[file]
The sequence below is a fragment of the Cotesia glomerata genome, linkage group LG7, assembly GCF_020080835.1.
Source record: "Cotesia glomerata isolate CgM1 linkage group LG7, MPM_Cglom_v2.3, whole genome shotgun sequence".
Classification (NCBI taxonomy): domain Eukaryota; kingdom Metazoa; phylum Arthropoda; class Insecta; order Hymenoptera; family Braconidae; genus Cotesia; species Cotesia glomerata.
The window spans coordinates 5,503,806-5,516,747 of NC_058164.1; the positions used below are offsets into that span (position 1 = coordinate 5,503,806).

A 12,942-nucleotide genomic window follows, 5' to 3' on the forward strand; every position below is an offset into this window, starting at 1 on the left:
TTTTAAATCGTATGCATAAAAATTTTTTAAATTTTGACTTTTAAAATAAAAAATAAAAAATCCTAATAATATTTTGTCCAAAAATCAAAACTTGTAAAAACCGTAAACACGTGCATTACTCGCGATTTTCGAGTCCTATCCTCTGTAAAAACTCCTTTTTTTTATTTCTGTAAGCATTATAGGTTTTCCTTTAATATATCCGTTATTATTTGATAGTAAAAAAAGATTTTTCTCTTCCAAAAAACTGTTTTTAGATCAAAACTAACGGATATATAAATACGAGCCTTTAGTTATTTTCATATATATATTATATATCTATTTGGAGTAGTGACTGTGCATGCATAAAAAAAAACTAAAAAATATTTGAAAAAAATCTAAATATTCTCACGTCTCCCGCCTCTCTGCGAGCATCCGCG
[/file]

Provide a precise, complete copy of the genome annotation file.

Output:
The sequence below is a fragment of the Cotesia glomerata genome, linkage group LG7, assembly GCF_020080835.1.
Source record: "Cotesia glomerata isolate CgM1 linkage group LG7, MPM_Cglom_v2.3, whole genome shotgun sequence".
Classification (NCBI taxonomy): domain Eukaryota; kingdom Metazoa; phylum Arthropoda; class Insecta; order Hymenoptera; family Braconidae; genus Cotesia; species Cotesia glomerata.
The window spans coordinates 5,503,806-5,516,747 of NC_058164.1; the positions used below are offsets into that span (position 1 = coordinate 5,503,806).

A 12,942-nucleotide genomic window follows, 5' to 3' on the forward strand; every position below is an offset into this window, starting at 1 on the left:
TTTTAAATCGTATGCATAAAAATTTTTTAAATTTTGACTTTTAAAATAAAAAATAAAAAATCCTAATAATATTTTGTCCAAAAATCAAAACTTGTAAAAACCGTAAACACGTGCATTACTCGCGATTTTCGAGTCCTATCCTCTGTAAAAACTCCTTTTTTTTATTTCTGTAAGCATTATAGGTTTTCCTTTAATATATCCGTTATTATTTGATAGTAAAAAAAGATTTTTCTCTTCCAAAAAACTGTTTTTAGATCAAAACTAACGGATATATAAATACGAGCCTTTAGTTATTTTCATATATATATTATATATCTATTTGGAGTAGTGACTGTGCATGCATAAAAAAAAACTAAAAAATATTTGAAAAAAATCTAAATATTCTCACGTCTCCCGCCTCTCTGCGAGCATCCGCG